Ti West's The Sacrament has garnered strong reviews.
While Ti West's latest horror movie The Sacrament is careful to declare that it's a work of fiction, anyone familiar with recent history will notice the strong similarities with real events in Guyana in 1978.
The Sacrament is Ti West's latest horror
The Sacrament is set at the Eden Parish religious commune in an unnamed country with some 200 parishioners. But everything else is pretty much identical with the Peoples Temple in Jonestown, Guyana, which had nearly 1,000 residents who had sold everything they had to establish an agricultural paradise in a jungle clearing.
More: read our full review of 'The Sacrament'
Both stories erupt into violence after the communes are visited by outsiders. West is of course making a horror movie, so he lets his plot spiral into something darkly frightening, building strong characters while letting the bigger issues linger in the subtext. But anyone who has seen the various documentaries about the events in Jonestown knows that the real events were even more horrific.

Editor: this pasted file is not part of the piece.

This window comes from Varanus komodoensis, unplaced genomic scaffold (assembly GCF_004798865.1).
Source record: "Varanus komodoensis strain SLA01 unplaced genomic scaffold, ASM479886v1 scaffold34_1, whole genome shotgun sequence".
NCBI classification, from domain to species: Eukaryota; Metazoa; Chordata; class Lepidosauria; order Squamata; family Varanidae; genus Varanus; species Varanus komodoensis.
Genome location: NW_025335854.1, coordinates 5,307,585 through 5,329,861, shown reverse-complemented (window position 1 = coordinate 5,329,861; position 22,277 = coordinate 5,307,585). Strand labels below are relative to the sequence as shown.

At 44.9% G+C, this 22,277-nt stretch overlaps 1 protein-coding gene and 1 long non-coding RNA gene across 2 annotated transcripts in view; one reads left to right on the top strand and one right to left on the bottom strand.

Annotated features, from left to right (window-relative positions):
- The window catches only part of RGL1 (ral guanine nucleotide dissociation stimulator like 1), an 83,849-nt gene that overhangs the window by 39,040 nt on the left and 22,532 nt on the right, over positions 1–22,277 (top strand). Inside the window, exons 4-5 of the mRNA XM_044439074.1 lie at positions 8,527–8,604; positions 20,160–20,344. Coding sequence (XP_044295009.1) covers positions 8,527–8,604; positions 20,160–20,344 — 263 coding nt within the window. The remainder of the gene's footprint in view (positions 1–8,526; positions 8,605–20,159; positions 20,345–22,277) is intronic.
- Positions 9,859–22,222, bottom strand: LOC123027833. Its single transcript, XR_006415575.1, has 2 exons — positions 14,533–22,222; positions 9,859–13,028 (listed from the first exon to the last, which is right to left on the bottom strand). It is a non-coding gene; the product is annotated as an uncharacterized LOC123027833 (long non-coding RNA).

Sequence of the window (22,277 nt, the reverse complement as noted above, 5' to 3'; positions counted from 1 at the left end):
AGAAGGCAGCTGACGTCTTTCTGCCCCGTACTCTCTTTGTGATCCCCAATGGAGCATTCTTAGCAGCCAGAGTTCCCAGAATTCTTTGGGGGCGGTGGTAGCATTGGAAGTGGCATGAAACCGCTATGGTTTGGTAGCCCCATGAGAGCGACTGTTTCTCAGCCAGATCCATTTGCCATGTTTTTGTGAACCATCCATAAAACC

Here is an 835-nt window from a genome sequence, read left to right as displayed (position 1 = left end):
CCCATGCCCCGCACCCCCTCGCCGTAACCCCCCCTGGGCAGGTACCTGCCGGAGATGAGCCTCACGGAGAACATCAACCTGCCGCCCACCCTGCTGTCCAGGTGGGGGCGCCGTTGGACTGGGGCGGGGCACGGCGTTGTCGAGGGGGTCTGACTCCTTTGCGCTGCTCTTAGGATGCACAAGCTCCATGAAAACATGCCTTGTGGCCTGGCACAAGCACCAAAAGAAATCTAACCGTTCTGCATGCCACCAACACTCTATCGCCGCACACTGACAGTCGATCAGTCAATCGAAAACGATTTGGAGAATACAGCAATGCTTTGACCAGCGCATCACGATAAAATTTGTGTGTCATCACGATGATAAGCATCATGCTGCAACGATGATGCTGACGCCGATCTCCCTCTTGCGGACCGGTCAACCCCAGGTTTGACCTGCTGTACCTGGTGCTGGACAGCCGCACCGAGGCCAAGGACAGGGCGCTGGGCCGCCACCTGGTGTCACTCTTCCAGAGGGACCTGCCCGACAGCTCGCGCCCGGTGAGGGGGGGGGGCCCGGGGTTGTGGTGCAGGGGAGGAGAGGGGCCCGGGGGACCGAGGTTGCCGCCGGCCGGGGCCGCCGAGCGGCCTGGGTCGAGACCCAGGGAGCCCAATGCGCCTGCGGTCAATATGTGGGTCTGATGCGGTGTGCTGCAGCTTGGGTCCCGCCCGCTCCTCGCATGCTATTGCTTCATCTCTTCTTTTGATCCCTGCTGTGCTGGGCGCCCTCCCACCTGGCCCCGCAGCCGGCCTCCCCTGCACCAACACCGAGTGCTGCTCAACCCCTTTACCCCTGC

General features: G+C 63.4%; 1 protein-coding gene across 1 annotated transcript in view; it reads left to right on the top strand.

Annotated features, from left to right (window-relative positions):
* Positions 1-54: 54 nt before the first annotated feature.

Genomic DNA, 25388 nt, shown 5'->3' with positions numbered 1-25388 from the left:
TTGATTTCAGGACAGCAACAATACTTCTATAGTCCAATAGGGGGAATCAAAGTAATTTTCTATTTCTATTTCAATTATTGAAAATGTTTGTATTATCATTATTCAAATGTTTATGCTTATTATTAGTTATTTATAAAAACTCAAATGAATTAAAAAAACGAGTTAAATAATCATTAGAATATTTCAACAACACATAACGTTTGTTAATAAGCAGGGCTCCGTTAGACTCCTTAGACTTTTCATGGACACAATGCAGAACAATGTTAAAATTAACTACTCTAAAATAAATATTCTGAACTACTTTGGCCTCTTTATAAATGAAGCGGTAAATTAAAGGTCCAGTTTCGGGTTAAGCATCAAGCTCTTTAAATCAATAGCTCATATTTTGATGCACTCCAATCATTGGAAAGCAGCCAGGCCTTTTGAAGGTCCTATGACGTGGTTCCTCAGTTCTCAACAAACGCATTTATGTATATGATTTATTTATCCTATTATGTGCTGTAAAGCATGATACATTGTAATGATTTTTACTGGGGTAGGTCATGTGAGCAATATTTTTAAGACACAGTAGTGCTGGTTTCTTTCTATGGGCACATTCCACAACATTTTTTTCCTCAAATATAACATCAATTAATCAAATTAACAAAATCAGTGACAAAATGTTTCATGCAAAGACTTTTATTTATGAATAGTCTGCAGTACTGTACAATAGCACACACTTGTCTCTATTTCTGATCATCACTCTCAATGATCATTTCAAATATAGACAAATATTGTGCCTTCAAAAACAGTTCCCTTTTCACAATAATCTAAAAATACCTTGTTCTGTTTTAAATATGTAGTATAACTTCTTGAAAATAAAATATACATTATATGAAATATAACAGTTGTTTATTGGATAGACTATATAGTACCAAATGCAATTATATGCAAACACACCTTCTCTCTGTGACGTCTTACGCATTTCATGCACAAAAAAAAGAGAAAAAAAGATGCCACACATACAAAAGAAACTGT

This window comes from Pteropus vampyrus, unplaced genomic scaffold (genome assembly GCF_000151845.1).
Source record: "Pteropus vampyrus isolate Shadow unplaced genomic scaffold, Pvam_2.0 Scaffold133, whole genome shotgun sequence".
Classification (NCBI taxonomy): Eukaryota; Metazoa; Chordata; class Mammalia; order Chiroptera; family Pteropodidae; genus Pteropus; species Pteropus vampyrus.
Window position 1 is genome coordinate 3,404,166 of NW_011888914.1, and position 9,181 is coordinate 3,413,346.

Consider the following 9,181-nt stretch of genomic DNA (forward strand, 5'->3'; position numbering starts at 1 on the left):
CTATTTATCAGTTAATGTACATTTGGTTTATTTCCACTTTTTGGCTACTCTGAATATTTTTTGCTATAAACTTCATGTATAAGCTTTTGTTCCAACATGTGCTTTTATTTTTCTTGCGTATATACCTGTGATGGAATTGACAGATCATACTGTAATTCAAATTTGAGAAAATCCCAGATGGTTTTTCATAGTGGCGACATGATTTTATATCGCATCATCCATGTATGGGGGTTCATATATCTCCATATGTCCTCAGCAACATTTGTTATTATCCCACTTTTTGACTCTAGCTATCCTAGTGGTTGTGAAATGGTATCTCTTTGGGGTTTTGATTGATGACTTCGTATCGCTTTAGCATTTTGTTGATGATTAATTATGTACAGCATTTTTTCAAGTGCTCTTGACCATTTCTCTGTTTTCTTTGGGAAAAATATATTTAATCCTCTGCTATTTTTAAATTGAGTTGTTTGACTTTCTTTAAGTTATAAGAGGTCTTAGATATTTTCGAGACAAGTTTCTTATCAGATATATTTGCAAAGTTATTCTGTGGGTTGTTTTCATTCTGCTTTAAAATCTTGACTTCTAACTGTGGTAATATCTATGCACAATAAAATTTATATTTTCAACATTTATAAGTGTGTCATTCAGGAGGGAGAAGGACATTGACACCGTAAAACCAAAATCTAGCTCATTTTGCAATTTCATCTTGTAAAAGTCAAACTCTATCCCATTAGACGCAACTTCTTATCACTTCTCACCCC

In November 1978, US Congressman Leo Ryan led a delegation including TV news journalists to check out the community in Guyana. There they met a handful of defectors and, as they attempted to leave, the increasingly paranoid cult leader Jim Jones had his security forces attack the visitors, killing Ryan and five others before the largest mass suicide in history, in which 918 people died.
Even while reducing the scale for The Sacrament, Ti West had plenty of factual nastiness to work with. And unlike previous films like The Innkeepers or The House of the Devil, he didn't even need to resort to the supernatural for terror. Sometimes truth is scarier than fiction.